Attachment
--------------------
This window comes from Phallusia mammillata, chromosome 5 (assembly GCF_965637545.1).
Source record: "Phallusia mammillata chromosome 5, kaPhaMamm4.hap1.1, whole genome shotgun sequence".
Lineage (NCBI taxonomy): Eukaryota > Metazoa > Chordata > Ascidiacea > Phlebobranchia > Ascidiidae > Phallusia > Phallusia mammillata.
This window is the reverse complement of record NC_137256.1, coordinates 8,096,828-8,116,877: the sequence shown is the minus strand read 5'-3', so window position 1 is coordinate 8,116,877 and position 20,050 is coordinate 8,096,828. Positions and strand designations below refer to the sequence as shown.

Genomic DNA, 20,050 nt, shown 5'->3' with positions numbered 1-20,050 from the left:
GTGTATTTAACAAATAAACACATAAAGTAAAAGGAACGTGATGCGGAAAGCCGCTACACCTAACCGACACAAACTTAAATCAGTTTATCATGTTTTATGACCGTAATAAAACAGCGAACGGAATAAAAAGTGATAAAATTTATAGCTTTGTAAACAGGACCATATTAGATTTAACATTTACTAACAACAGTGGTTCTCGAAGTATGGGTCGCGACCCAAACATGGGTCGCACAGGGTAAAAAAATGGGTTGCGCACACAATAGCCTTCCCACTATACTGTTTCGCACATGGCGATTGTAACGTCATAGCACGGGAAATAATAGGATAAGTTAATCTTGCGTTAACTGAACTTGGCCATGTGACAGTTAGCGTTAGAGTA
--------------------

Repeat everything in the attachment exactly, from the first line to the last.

This window comes from Phallusia mammillata, chromosome 5 (assembly GCF_965637545.1).
Source record: "Phallusia mammillata chromosome 5, kaPhaMamm4.hap1.1, whole genome shotgun sequence".
Lineage (NCBI taxonomy): Eukaryota > Metazoa > Chordata > Ascidiacea > Phlebobranchia > Ascidiidae > Phallusia > Phallusia mammillata.
This window is the reverse complement of record NC_137256.1, coordinates 8,096,828-8,116,877: the sequence shown is the minus strand read 5'-3', so window position 1 is coordinate 8,116,877 and position 20,050 is coordinate 8,096,828. Positions and strand designations below refer to the sequence as shown.

Genomic DNA, 20,050 nt, shown 5'->3' with positions numbered 1-20,050 from the left:
GTGTATTTAACAAATAAACACATAAAGTAAAAGGAACGTGATGCGGAAAGCCGCTACACCTAACCGACACAAACTTAAATCAGTTTATCATGTTTTATGACCGTAATAAAACAGCGAACGGAATAAAAAGTGATAAAATTTATAGCTTTGTAAACAGGACCATATTAGATTTAACATTTACTAACAACAGTGGTTCTCGAAGTATGGGTCGCGACCCAAACATGGGTCGCACAGGGTAAAAAAATGGGTTGCGCACACAATAGCCTTCCCACTATACTGTTTCGCACATGGCGATTGTAACGTCATAGCACGGGAAATAATAGGATAAGTTAATCTTGCGTTAACTGAACTTGGCCATGTGACAGTTAGCGTTAGAGTA